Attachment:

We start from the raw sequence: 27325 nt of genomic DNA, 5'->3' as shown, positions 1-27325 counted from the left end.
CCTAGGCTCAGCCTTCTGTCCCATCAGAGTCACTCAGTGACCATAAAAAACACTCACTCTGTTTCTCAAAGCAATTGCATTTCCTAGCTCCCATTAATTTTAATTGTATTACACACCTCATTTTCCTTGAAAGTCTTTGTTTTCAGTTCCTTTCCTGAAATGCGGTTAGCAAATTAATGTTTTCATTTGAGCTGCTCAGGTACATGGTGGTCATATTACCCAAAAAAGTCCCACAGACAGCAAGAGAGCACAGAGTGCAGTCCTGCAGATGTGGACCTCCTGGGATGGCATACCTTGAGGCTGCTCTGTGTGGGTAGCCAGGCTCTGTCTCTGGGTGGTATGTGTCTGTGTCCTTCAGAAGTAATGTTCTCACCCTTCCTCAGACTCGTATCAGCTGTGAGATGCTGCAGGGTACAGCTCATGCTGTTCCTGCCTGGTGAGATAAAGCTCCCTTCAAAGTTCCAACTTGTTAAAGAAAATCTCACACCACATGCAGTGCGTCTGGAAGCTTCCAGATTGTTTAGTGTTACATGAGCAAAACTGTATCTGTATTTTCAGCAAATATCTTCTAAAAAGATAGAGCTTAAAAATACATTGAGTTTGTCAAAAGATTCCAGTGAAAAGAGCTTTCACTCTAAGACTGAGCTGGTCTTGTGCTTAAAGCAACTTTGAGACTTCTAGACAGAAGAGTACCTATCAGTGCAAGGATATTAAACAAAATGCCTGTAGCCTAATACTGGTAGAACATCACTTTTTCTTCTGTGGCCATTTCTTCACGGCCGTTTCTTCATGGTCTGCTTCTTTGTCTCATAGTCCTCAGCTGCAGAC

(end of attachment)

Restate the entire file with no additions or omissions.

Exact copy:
We start from the raw sequence: 27325 nt of genomic DNA, 5'->3' as shown, positions 1-27325 counted from the left end.
CCTAGGCTCAGCCTTCTGTCCCATCAGAGTCACTCAGTGACCATAAAAAACACTCACTCTGTTTCTCAAAGCAATTGCATTTCCTAGCTCCCATTAATTTTAATTGTATTACACACCTCATTTTCCTTGAAAGTCTTTGTTTTCAGTTCCTTTCCTGAAATGCGGTTAGCAAATTAATGTTTTCATTTGAGCTGCTCAGGTACATGGTGGTCATATTACCCAAAAAAGTCCCACAGACAGCAAGAGAGCACAGAGTGCAGTCCTGCAGATGTGGACCTCCTGGGATGGCATACCTTGAGGCTGCTCTGTGTGGGTAGCCAGGCTCTGTCTCTGGGTGGTATGTGTCTGTGTCCTTCAGAAGTAATGTTCTCACCCTTCCTCAGACTCGTATCAGCTGTGAGATGCTGCAGGGTACAGCTCATGCTGTTCCTGCCTGGTGAGATAAAGCTCCCTTCAAAGTTCCAACTTGTTAAAGAAAATCTCACACCACATGCAGTGCGTCTGGAAGCTTCCAGATTGTTTAGTGTTACATGAGCAAAACTGTATCTGTATTTTCAGCAAATATCTTCTAAAAAGATAGAGCTTAAAAATACATTGAGTTTGTCAAAAGATTCCAGTGAAAAGAGCTTTCACTCTAAGACTGAGCTGGTCTTGTGCTTAAAGCAACTTTGAGACTTCTAGACAGAAGAGTACCTATCAGTGCAAGGATATTAAACAAAATGCCTGTAGCCTAATACTGGTAGAACATCACTTTTTCTTCTGTGGCCATTTCTTCACGGCCGTTTCTTCATGGTCTGCTTCTTTGTCTCATAGTCCTCAGCTGCAGAC